COLUMBIA — Rock Bridge wrestler Taylor Crane’s third match of the day ended in controversy at the state wrestling finals Friday night in Columbia.
Eighteen seconds into the second period, Crane slammed his opponent, Dominique Thornton of Hazelwood East, and his opponent never got up. Thornton’s supporters were clamoring for the referees to call an illegal move, which would have given Thornton the win and an opportunity at placing at least third at the 140-pound weight class. Instead, Crane will continue on his quest to place at the state finals.
Thornton became the third wrestler of the day wheeled off on a stretcher,
“It was definitely a legal move,” Crane said, “he just lost his balance and landed wrong.”
Crane lost his first match of the day, which cost him a shot at the state championship. He went to the consolation bracket and promptly won his next two matches to go into Saturday with a chance at third place. He will have to win his next two matches to finish third.
Regarding his first match of the day, versus Jim Layton of DeSmet, Crane said he was still feeling ill.
“I have strep throat,” Crane said. “It was really tough to breathe throughout the match and I felt like I couldn’t get any oxygen.”
He won his match Thursday night despite not feeling completely healthy.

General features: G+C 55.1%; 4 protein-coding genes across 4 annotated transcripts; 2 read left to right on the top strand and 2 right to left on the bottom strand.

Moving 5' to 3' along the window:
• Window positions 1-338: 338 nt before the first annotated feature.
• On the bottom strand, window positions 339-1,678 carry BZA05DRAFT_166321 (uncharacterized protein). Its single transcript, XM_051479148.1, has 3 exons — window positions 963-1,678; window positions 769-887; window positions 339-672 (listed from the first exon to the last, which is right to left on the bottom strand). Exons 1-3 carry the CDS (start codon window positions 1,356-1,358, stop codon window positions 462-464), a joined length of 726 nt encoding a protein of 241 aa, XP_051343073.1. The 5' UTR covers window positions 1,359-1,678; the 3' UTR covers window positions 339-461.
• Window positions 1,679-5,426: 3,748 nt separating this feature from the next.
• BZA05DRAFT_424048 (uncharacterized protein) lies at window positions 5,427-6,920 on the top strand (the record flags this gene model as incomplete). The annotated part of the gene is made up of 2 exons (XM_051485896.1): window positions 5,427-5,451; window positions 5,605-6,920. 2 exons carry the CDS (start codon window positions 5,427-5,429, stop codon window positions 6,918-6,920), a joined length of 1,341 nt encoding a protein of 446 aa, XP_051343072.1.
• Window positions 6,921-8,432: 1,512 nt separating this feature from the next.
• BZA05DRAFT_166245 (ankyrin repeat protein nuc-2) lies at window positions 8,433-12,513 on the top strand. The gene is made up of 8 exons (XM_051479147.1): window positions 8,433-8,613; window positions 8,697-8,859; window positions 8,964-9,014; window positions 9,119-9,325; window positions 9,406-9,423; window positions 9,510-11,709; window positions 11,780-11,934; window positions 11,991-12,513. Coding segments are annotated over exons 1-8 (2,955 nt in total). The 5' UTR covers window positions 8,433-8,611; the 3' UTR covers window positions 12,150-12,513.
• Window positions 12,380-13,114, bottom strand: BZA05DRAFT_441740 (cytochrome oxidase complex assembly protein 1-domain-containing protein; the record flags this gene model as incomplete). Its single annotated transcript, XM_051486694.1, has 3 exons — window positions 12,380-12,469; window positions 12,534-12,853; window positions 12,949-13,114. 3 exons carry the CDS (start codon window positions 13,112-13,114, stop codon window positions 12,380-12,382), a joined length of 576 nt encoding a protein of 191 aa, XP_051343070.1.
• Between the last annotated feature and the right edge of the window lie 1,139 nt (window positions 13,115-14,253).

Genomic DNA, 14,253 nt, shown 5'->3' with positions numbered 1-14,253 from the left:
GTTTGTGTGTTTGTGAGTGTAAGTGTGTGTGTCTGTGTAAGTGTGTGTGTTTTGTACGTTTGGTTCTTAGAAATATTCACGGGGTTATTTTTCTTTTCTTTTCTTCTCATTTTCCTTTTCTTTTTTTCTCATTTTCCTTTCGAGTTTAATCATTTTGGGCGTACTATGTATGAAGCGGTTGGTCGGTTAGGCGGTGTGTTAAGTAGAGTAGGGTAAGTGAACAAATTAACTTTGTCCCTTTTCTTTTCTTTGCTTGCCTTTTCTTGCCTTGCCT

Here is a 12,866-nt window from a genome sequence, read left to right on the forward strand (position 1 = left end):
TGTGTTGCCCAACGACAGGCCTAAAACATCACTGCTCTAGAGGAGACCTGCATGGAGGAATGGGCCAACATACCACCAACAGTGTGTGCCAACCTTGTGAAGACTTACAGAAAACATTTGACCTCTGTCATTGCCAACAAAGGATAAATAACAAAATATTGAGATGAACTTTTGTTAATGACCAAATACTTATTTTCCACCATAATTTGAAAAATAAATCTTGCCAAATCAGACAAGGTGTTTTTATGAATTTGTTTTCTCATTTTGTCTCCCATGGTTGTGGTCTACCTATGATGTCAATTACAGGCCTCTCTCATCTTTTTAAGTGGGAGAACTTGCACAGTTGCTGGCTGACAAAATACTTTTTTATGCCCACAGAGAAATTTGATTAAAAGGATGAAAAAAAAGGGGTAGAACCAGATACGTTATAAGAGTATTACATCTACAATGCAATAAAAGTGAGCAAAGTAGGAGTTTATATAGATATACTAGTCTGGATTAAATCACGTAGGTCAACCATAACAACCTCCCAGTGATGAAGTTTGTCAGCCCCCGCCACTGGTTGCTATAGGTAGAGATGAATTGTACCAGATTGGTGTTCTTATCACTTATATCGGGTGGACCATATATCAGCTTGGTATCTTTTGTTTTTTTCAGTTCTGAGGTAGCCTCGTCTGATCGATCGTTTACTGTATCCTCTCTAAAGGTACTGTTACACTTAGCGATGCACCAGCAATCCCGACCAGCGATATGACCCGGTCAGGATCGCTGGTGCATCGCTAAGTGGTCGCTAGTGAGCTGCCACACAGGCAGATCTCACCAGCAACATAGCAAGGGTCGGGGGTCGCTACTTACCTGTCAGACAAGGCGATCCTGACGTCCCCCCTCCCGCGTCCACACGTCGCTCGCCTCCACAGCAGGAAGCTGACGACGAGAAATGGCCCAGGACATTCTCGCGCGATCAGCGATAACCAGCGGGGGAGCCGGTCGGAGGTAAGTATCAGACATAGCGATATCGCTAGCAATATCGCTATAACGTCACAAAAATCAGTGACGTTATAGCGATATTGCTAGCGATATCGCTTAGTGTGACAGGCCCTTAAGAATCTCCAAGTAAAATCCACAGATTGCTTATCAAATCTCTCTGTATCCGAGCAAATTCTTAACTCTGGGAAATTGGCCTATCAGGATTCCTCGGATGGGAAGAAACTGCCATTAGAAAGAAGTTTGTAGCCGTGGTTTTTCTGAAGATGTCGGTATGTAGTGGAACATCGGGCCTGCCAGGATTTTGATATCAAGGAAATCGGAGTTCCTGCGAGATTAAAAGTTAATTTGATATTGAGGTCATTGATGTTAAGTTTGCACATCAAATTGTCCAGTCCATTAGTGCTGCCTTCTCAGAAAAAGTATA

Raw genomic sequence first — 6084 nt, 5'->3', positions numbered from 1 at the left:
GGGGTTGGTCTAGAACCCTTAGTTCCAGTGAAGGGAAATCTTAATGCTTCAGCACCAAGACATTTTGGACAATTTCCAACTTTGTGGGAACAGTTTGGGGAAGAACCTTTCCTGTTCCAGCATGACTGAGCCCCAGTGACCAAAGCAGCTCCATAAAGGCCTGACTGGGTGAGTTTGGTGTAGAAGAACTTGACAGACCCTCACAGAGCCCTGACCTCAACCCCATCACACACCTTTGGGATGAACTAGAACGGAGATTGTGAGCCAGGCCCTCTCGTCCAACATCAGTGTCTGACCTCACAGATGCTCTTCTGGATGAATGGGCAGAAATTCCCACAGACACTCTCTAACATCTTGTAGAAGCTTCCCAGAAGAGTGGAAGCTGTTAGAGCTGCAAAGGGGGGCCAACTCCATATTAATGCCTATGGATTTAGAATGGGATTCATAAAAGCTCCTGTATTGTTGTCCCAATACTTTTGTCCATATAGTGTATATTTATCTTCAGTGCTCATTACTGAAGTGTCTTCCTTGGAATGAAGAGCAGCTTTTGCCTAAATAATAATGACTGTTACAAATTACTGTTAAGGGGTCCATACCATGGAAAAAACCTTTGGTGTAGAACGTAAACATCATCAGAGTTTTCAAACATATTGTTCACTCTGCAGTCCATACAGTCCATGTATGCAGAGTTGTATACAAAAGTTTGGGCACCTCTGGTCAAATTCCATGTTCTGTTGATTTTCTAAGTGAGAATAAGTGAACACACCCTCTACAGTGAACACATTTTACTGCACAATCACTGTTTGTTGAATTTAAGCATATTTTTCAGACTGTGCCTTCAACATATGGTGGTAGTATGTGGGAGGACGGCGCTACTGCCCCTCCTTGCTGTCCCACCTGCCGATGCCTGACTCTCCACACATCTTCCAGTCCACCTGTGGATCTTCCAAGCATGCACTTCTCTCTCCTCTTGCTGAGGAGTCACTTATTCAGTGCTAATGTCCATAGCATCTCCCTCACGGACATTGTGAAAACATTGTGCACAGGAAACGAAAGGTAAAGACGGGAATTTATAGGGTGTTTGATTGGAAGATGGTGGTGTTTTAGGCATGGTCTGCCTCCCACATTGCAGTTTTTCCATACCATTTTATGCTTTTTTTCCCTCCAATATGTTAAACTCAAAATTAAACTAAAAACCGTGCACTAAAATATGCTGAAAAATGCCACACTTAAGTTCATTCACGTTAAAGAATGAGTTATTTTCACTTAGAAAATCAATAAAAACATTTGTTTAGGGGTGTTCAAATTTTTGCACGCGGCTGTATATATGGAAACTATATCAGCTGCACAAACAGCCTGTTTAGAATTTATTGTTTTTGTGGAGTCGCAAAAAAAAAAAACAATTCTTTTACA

Coach Brook Harlan felt proud for Crane and the other two Rock Bridge wrestlers who entered the day with a chance to place at the state finals. Senior Kyle Lewis, wrestling in the 145-pound class, lost in the afternoon session, ending his high school wrestling career.
Sophomore Will Evans lost in the evening session after defeating a familiar opponent in his first match of the day. Junior Nick Baker of Francis Howell defeated Evans in the first-place match of the 103-pound weight class in last week’s district finals. Evans won the rematch 6-5 on Friday.
According to Harlan, both Lewis and Evans had tough draws in their brackets. Neither will place in the top six this year after both were similarly unsuccessful in last year’s state finals.
Harlan, a former Rock Bridge wrestler, said he gets more nervous as a coach watching his wrestlers than he ever did when he competed.
“As a wrestler, I would just go out, listen to the coach, and wrestle based on reaction,” Harlan said. “I never really thought about the situation.”
“I try to stay relaxed before a match and not get caught up in everything going on around me,” Crane added.
On Saturday, Crane will try to place in the top five for the third consecutive year.